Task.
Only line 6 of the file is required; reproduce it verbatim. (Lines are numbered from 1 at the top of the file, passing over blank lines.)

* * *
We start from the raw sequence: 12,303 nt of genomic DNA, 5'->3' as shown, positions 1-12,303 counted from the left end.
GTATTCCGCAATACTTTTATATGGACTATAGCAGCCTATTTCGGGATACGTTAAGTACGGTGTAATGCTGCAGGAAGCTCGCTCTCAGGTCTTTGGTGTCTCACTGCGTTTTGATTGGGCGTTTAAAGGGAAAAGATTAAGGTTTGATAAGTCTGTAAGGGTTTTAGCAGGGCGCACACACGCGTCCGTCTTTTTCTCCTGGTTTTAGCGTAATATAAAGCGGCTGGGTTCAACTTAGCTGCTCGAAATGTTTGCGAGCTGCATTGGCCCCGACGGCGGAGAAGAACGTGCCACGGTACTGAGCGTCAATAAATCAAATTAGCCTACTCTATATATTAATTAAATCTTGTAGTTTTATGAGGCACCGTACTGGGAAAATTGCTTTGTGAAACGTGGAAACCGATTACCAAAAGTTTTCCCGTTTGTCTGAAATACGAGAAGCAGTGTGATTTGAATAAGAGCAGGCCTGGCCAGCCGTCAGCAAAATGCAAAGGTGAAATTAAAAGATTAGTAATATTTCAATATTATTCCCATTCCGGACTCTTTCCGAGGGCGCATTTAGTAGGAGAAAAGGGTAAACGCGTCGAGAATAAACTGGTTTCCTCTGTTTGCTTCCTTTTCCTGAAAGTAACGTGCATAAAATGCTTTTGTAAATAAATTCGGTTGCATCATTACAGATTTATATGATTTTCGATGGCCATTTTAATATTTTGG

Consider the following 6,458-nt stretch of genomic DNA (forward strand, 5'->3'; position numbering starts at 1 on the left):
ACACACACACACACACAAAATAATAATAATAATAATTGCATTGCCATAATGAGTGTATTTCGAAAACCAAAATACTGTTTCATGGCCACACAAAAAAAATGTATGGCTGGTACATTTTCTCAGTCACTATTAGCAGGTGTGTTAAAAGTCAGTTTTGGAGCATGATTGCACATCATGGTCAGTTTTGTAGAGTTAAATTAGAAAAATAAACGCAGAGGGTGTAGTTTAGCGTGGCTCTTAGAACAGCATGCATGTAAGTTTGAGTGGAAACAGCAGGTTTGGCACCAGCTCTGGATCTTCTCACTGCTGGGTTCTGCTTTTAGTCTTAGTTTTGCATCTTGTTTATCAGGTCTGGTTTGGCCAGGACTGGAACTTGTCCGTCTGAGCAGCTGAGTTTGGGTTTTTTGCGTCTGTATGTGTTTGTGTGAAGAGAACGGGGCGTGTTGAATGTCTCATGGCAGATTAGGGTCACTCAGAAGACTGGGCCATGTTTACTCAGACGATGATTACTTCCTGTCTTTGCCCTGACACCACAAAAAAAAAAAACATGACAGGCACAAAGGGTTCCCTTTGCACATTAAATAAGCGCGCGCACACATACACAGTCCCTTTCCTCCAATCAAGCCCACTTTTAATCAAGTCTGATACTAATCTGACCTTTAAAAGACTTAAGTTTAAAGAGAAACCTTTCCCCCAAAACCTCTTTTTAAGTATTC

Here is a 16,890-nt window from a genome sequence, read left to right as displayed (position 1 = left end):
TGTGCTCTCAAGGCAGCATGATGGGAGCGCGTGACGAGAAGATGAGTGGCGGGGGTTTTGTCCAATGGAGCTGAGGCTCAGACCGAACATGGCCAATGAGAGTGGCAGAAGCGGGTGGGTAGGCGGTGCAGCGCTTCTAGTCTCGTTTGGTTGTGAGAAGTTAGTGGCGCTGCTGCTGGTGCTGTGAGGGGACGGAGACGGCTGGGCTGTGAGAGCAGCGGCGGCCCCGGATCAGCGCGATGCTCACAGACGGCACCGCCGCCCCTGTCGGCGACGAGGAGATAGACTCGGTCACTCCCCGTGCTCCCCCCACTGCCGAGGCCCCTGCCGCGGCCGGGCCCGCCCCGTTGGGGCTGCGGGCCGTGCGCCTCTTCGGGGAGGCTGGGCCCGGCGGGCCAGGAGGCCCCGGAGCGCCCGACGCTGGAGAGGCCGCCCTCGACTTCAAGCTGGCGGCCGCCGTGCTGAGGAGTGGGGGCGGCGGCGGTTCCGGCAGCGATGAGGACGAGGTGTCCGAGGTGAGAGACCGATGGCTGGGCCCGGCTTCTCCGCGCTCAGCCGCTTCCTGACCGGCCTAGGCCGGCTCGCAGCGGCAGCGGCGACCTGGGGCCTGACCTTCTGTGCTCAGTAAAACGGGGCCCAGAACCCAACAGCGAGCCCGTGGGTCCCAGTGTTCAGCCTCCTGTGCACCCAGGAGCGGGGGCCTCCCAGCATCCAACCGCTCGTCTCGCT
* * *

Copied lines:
TGTGCTCTCAAGGCAGCATGATGGGAGCGCGTGACGAGAAGATGAGTGGCGGGGGTTTTGTCCAATGGAGCTGAGGCTCAGACCGAACATGGCCAATGAGAGTGGCAGAAGCGGGTGGGTAGGCGGTGCAGCGCTTCTAGTCTCGTTTGGTTGTGAGAAGTTAGTGGCGCTGCTGCTGGTGCTGTGAGGGGACGGAGACGGCTGGGCTGTGAGAGCAGCGGCGGCCCCGGATCAGCGCGATGCTCACAGACGGCACCGCCGCCCCTGTCGGCGACGAGGAGATAGACTCGGTCACTCCCCGTGCTCCCCCCACTGCCGAGGCCCCTGCCGCGGCCGGGCCCGCCCCGTTGGGGCTGCGGGCCGTGCGCCTCTTCGGGGAGGCTGGGCCCGGCGGGCCAGGAGGCCCCGGAGCGCCCGACGCTGGAGAGGCCGCCCTCGACTTCAAGCTGGCGGCCGCCGTGCTGAGGAGTGGGGGCGGCGGCGGTTCCGGCAGCGATGAGGACGAGGTGTCCGAGGTGAGAGACCGATGGCTGGGCCCGGCTTCTCCGCGCTCAGCCGCTTCCTGACCGGCCTAGGCCGGCTCGCAGCGGCAGCGGCGACCTGGGGCCTGACCTTCTGTGCTCAGTAAAACGGGGCCCAGAACCCAACAGCGAGCCCGTGGGTCCCAGTGTTCAGCCTCCTGTGCACCCAGGAGCGGGGGCCTCCCAGCATCCAACCGCTCGTCTCGCT